AMARILLO, Texas---With a surge in the number of women behind bars, space is tightening in jails across America and right here in the Panhandle.
It's no secret that for years, the jail has been dealing with an overcrowding problem.
With no money or room for expansion, options tend to be limited.
According to U.S. Bureau of Justice Statistics, the number of women in prisons across America increased 400 percent from 1985 to 2006.
The Potter Co. Jail can hold 96 inmates.
Last week, the jail saw a female population of 99, some of which stayed in the jail's infirmary.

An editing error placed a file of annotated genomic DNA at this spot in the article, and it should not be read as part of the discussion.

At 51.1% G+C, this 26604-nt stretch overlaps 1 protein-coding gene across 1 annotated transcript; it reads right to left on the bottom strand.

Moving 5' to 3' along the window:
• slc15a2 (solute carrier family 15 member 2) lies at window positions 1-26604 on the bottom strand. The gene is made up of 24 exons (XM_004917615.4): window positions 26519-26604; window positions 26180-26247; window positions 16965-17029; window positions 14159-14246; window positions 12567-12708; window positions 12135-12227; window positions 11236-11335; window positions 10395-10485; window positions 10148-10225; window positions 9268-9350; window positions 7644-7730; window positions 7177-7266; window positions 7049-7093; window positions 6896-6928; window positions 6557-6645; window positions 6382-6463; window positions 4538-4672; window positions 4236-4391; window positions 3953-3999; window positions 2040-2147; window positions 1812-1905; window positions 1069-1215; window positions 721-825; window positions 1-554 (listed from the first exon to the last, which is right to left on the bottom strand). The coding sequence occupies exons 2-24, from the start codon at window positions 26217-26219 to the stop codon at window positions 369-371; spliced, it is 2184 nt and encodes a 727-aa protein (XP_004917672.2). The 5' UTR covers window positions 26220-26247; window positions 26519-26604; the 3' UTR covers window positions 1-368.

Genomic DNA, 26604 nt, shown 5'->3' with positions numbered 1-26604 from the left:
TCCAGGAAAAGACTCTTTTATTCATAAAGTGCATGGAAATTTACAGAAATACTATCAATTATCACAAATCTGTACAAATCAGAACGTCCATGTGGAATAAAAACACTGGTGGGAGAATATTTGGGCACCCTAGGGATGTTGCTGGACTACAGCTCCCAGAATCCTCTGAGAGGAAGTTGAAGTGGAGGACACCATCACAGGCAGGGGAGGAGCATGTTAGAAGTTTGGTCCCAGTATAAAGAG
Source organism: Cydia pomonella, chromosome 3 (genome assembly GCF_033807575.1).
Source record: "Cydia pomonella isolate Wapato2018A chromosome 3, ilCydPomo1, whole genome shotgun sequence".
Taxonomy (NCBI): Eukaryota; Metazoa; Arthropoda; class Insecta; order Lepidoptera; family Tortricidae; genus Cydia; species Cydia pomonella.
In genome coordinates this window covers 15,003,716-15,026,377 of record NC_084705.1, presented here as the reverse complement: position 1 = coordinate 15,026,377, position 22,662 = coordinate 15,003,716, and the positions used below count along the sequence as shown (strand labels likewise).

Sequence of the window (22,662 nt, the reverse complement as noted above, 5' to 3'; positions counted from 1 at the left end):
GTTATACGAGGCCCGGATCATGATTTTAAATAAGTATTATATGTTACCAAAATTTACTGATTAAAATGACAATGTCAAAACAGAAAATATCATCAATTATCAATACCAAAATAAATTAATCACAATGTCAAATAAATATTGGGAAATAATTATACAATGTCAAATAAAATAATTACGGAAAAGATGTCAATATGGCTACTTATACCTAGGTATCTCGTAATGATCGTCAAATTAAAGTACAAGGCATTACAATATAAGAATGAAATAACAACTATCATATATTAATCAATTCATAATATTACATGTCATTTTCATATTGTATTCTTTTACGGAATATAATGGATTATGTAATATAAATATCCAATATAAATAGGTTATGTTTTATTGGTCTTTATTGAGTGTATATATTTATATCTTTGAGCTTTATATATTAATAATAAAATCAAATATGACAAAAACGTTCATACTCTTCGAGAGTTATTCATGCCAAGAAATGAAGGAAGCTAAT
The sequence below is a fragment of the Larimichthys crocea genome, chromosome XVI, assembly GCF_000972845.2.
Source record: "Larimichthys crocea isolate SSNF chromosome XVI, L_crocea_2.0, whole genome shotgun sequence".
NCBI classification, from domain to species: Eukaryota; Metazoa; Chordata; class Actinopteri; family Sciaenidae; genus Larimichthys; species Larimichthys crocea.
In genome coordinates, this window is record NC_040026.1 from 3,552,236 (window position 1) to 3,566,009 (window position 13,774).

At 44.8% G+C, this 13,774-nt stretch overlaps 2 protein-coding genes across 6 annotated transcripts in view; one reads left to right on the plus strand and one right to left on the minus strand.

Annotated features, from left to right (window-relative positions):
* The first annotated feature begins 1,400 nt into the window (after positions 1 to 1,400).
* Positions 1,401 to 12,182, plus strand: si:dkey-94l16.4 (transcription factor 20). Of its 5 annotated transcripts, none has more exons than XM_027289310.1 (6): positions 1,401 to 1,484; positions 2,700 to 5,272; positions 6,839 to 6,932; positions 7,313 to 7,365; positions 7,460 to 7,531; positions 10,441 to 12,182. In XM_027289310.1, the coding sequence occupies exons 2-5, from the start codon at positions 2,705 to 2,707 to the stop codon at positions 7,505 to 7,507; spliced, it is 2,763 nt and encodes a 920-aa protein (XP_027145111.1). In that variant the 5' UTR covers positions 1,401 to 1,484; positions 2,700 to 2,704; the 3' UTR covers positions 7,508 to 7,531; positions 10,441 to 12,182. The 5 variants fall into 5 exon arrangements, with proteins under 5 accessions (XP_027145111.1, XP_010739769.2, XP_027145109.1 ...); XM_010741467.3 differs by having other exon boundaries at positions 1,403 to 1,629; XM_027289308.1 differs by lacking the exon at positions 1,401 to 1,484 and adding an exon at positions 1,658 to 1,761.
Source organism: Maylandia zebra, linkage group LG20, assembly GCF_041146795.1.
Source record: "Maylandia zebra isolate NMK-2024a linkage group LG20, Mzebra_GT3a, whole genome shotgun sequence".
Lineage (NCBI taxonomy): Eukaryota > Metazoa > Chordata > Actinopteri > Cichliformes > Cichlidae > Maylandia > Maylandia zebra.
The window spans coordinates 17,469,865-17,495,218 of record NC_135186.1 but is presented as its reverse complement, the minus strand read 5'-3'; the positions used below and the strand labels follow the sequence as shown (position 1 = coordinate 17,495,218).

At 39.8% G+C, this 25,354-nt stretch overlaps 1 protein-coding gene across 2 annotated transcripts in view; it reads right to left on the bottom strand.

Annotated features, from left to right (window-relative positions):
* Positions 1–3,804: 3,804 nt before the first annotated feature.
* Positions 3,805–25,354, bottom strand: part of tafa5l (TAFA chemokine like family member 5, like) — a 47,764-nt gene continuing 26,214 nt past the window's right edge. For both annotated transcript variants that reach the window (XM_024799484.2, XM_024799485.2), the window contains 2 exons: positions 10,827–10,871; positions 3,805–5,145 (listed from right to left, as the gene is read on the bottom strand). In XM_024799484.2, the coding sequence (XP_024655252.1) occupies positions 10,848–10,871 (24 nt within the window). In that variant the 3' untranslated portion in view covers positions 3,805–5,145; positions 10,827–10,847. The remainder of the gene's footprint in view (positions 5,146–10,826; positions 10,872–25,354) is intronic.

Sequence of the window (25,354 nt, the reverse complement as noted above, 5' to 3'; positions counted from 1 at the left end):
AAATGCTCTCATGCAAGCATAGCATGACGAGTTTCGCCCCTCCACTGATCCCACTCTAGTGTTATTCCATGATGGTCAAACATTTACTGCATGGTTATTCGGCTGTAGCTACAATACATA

Potter Co. Sheriff Brian Thomas is well aware of the growing female inmate population.
"They are more active in crimes today," he said. "Whether it's identity theft of narcotics, they're just as involved as the guys are now."
Another factor that may lead females to a life of crime may stem from family issues too.
"Broken families can play a role," James Rush with Texas Tech's psychiatry department said. "Being raised by a single parent family often has an impact and they themselves often end up in bad family situations."
When tempers flare and emotions run high, psychiatrists' say females are more likely to throw themselves into dangerous situations.
You may recall, Potter Co. recently renewed its contract with the Childress Jail to bus overflow inmates there.